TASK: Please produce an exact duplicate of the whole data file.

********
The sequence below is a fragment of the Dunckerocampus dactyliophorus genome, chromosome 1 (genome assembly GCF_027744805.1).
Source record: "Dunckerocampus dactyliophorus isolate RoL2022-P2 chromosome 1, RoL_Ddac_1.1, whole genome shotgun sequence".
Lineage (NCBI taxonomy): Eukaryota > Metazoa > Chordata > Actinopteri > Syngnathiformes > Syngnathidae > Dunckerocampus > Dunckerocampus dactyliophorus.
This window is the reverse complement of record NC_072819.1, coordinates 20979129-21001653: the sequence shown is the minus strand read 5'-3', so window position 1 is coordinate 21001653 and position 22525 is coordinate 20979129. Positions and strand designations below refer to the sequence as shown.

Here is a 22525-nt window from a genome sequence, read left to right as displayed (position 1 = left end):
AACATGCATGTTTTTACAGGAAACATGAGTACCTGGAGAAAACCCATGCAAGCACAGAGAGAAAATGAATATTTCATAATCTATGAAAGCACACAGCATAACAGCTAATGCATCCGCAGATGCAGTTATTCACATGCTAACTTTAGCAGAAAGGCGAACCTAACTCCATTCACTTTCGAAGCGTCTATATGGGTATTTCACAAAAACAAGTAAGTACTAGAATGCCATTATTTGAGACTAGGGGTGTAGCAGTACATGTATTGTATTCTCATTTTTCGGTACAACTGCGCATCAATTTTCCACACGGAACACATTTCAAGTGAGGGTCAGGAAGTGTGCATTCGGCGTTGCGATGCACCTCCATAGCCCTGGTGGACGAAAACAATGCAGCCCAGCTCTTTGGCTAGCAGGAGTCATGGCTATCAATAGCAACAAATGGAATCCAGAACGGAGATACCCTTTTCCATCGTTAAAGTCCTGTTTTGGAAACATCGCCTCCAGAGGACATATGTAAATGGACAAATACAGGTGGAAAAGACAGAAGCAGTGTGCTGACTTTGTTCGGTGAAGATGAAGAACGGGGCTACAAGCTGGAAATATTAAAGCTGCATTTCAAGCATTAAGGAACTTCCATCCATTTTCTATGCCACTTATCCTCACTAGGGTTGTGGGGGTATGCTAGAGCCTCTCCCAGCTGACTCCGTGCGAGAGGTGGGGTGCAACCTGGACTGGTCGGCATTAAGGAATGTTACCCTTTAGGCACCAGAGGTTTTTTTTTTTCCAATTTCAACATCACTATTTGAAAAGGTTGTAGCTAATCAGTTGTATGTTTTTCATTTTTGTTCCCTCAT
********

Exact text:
The sequence below is a fragment of the Dunckerocampus dactyliophorus genome, chromosome 1 (genome assembly GCF_027744805.1).
Source record: "Dunckerocampus dactyliophorus isolate RoL2022-P2 chromosome 1, RoL_Ddac_1.1, whole genome shotgun sequence".
Lineage (NCBI taxonomy): Eukaryota > Metazoa > Chordata > Actinopteri > Syngnathiformes > Syngnathidae > Dunckerocampus > Dunckerocampus dactyliophorus.
This window is the reverse complement of record NC_072819.1, coordinates 20979129-21001653: the sequence shown is the minus strand read 5'-3', so window position 1 is coordinate 21001653 and position 22525 is coordinate 20979129. Positions and strand designations below refer to the sequence as shown.

Here is a 22525-nt window from a genome sequence, read left to right as displayed (position 1 = left end):
AACATGCATGTTTTTACAGGAAACATGAGTACCTGGAGAAAACCCATGCAAGCACAGAGAGAAAATGAATATTTCATAATCTATGAAAGCACACAGCATAACAGCTAATGCATCCGCAGATGCAGTTATTCACATGCTAACTTTAGCAGAAAGGCGAACCTAACTCCATTCACTTTCGAAGCGTCTATATGGGTATTTCACAAAAACAAGTAAGTACTAGAATGCCATTATTTGAGACTAGGGGTGTAGCAGTACATGTATTGTATTCTCATTTTTCGGTACAACTGCGCATCAATTTTCCACACGGAACACATTTCAAGTGAGGGTCAGGAAGTGTGCATTCGGCGTTGCGATGCACCTCCATAGCCCTGGTGGACGAAAACAATGCAGCCCAGCTCTTTGGCTAGCAGGAGTCATGGCTATCAATAGCAACAAATGGAATCCAGAACGGAGATACCCTTTTCCATCGTTAAAGTCCTGTTTTGGAAACATCGCCTCCAGAGGACATATGTAAATGGACAAATACAGGTGGAAAAGACAGAAGCAGTGTGCTGACTTTGTTCGGTGAAGATGAAGAACGGGGCTACAAGCTGGAAATATTAAAGCTGCATTTCAAGCATTAAGGAACTTCCATCCATTTTCTATGCCACTTATCCTCACTAGGGTTGTGGGGGTATGCTAGAGCCTCTCCCAGCTGACTCCGTGCGAGAGGTGGGGTGCAACCTGGACTGGTCGGCATTAAGGAATGTTACCCTTTAGGCACCAGAGGTTTTTTTTTTTCCAATTTCAACATCACTATTTGAAAAGGTTGTAGCTAATCAGTTGTATGTTTTTCATTTTTGTTCCCTCAT